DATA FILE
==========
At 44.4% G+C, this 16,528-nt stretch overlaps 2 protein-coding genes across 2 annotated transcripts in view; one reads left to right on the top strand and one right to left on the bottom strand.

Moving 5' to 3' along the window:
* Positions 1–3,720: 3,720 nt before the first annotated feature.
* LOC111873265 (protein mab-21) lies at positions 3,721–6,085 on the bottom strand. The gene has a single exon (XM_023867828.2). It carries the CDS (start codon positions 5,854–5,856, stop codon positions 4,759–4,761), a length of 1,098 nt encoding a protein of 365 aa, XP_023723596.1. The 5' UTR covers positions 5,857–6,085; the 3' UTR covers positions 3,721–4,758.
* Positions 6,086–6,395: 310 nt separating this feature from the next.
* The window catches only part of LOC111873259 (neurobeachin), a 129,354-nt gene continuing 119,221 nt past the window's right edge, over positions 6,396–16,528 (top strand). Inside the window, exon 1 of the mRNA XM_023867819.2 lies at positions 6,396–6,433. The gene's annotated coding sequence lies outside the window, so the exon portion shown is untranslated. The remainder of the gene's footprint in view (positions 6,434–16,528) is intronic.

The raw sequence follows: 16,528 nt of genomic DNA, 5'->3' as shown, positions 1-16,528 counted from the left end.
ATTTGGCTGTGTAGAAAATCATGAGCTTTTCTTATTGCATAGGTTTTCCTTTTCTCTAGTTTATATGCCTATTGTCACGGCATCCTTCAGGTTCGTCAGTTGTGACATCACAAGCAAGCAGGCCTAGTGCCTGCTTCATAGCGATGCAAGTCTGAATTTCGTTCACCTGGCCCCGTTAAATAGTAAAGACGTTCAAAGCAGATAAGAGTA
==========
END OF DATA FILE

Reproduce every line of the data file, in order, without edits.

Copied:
At 44.4% G+C, this 16,528-nt stretch overlaps 2 protein-coding genes across 2 annotated transcripts in view; one reads left to right on the top strand and one right to left on the bottom strand.

Moving 5' to 3' along the window:
* Positions 1–3,720: 3,720 nt before the first annotated feature.
* LOC111873265 (protein mab-21) lies at positions 3,721–6,085 on the bottom strand. The gene has a single exon (XM_023867828.2). It carries the CDS (start codon positions 5,854–5,856, stop codon positions 4,759–4,761), a length of 1,098 nt encoding a protein of 365 aa, XP_023723596.1. The 5' UTR covers positions 5,857–6,085; the 3' UTR covers positions 3,721–4,758.
* Positions 6,086–6,395: 310 nt separating this feature from the next.
* The window catches only part of LOC111873259 (neurobeachin), a 129,354-nt gene continuing 119,221 nt past the window's right edge, over positions 6,396–16,528 (top strand). Inside the window, exon 1 of the mRNA XM_023867819.2 lies at positions 6,396–6,433. The gene's annotated coding sequence lies outside the window, so the exon portion shown is untranslated. The remainder of the gene's footprint in view (positions 6,434–16,528) is intronic.

The raw sequence follows: 16,528 nt of genomic DNA, 5'->3' as shown, positions 1-16,528 counted from the left end.
ATTTGGCTGTGTAGAAAATCATGAGCTTTTCTTATTGCATAGGTTTTCCTTTTCTCTAGTTTATATGCCTATTGTCACGGCATCCTTCAGGTTCGTCAGTTGTGACATCACAAGCAAGCAGGCCTAGTGCCTGCTTCATAGCGATGCAAGTCTGAATTTCGTTCACCTGGCCCCGTTAAATAGTAAAGACGTTCAAAGCAGATAAGAGTA